I know we don’t write much about sports here at Earn This, but I’m going to file it under the “pop culture” part of our description.
Let’s rewind a decade. A dominant Shaq-Kobe Lakers team stifled MVP Allen Iverson in the Finals to go 15-1 in the playoffs. Chris Webber and Gary Payton were still two of the best players in the league. Tim Donaghy was just another NBA referee.
Now, suppose I described the following to you:
- In a few years, the best basketball talent since Hakeem and MJ were drafted in 1984 would be taken first overall by his hometown team in the NBA draft.
- For seven years, he would play hard every night, bring them to five playoffs, win two MVP awards, go down in history as by FAR the franchise’s best player, and bring millions (if not billions) of dollars to the city he plays for.
- That summer, he decides to sign with a different team where he can play more of a Larry Bird/Magic Johnson facilitator role instead of being an MJ-like primary scorer. He takes a pay cut and moves to a team with another star scorer. That team also signs a rising star rebounder/scorer.
- To signal his shift from being a scoring-focused player to being a winning- and leading-focused player, he changes his jersey number from Michael Jordan’s to Bill Russell’s.
- As he announces his intent to take a pay cut to try and go win a title elsewhere, he makes a public address — and uses it to raise $2.5 million for a children’s charity (that has a chapter near his hometown).
If I’d told you all of that a decade ago, there’s no way in hell you would have guessed that the transition I described would cause the athlete to become one of the top five most hated athletes in the world. Or that the fans from his hometown would burn his jersey. Or that the owner of the team he left would write a few days later: “This shocking act of disloyalty from our home grown ‘chosen one’ sends the exact opposite lesson of what we would want our children to learn.”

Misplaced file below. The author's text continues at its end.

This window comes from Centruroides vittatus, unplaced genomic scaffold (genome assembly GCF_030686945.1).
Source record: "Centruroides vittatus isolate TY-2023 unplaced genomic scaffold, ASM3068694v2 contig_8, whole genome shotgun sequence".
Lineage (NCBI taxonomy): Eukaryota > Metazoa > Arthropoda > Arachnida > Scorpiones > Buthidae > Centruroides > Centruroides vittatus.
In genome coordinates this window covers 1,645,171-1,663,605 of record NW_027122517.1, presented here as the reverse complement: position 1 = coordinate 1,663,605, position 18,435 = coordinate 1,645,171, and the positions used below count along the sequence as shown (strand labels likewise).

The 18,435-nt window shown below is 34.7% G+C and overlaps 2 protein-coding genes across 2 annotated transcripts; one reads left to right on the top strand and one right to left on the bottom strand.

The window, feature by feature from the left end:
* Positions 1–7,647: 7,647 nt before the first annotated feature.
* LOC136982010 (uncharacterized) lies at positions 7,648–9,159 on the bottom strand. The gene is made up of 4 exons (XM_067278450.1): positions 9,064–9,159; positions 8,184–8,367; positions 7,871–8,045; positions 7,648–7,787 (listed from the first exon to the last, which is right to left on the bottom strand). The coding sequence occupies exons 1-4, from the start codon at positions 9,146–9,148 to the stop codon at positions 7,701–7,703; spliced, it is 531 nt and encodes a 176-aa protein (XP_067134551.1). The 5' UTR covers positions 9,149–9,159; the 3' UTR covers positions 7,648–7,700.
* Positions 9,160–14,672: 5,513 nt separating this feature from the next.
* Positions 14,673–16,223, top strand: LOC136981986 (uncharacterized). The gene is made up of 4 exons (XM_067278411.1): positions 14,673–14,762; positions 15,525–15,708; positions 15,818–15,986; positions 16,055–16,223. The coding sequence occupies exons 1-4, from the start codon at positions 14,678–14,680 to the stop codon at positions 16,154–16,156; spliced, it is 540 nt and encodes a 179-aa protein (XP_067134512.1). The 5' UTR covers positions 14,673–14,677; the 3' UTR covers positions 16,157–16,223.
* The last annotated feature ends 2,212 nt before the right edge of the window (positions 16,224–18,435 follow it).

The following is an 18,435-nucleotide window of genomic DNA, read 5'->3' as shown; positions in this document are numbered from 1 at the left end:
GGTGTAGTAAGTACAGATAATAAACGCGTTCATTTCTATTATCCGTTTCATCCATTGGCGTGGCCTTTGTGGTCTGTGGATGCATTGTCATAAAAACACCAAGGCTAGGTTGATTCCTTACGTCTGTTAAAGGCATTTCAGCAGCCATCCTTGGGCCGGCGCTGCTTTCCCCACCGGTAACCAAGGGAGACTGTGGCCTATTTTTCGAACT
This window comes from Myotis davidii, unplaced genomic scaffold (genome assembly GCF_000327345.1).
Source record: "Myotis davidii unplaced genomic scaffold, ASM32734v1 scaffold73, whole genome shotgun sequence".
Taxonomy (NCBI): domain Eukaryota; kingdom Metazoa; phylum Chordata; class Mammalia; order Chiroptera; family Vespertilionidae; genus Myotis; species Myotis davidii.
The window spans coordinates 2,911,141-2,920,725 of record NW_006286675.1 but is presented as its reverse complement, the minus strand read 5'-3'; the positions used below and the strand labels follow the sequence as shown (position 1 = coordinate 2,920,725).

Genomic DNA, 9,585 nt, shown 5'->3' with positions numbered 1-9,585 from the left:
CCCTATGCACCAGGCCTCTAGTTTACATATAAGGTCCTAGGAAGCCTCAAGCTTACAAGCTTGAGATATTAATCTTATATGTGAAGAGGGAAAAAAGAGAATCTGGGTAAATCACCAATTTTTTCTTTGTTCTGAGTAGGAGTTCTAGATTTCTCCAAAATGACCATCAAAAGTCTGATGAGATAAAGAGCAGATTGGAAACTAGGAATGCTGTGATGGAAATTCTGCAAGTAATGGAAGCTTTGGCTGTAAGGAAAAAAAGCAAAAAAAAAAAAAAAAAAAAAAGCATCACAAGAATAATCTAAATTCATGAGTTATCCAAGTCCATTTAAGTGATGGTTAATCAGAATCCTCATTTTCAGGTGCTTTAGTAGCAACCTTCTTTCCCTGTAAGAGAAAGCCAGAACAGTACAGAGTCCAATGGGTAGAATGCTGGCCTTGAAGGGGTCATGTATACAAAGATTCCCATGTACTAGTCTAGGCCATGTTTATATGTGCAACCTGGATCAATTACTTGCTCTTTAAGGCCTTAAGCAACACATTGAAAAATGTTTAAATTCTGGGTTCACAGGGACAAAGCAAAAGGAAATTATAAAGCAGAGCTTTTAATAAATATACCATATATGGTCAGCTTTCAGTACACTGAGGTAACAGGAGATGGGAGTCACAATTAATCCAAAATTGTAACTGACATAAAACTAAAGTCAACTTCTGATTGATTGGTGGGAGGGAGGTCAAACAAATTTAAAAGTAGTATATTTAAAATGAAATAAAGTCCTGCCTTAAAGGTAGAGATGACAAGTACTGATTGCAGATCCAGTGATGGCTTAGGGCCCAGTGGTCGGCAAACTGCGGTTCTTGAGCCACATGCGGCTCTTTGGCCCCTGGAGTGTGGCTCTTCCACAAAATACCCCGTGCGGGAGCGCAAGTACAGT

You certainly wouldn’t have guessed that taking a pay cut and going to a team where he has a better chance to win it all would have him denounced as an uncompetitive wimp or that he’d irreperably tarnished his chance to become one of the all-time greats.
Yet, this is exactly what happened to LeBron James. Granted, my bullet points left out a few key details, like the tremendous level of hubris in “The Decision” and the “Three Kings” vanity press event. It’s also true that LeBron didn’t pay much courtesy to Cleveland as he prepared to move to a different team.
But you know what? LeBron had already given all he had to Cleveland. He made the Cavaliers far more money than he cost them. He didn’t “owe” the team anything. Leaving without much notice wasn’t the classy way to handle his departure, but it wasn’t evil or “ungrateful.”
The betrayal here wasn’t LeBron’s Decision; it was Cleveland betraying LeBron’s prodigious legacy. Why is the question “Should Cleveland retire LeBron’s jersey?” greeted with laughter? It should be retired the moment LeBron leaves the league. He’s their best player ever by a huge margin.
It really seems like Cleveland just wants to feed its self-suffering complex. It would suck to be a Cleveland fan, but here’s some news, guys: You have an excellent baseball team, you got your Browns back, and LeBron gave you seven years of basketball that ranged from excellent to transcendent.
I’m rooting for LeBron because he’s not only (somehow) underrated as a player, but he’s the most overhated person in the world right now. I told my dad this earlier and he responded with something like “I don’t hate him, I just think he has a huge ego, and I don’t want him to win.” That’s not hate in a traditional sense, but it’s sports hate, and it’s what most of the world has for the Heat.
We should be celebrating the opportunity to not only witness one of the league’s all-time great talents, but to see him paired with another future hall-of-famer. Will they win a title? Will they win five titles? I don’t know. But I’m going to have a blast watching them try.
There are still heroes left in the NBA. Kevin Durant, for example. LeBron is something else: a misunderstood “villain” with plenty of good left in him. It’s a redemption story waiting to happen, except he doesn’t actually need any redemption. I’m rooting for him because most of the world doesn’t seem to realize this.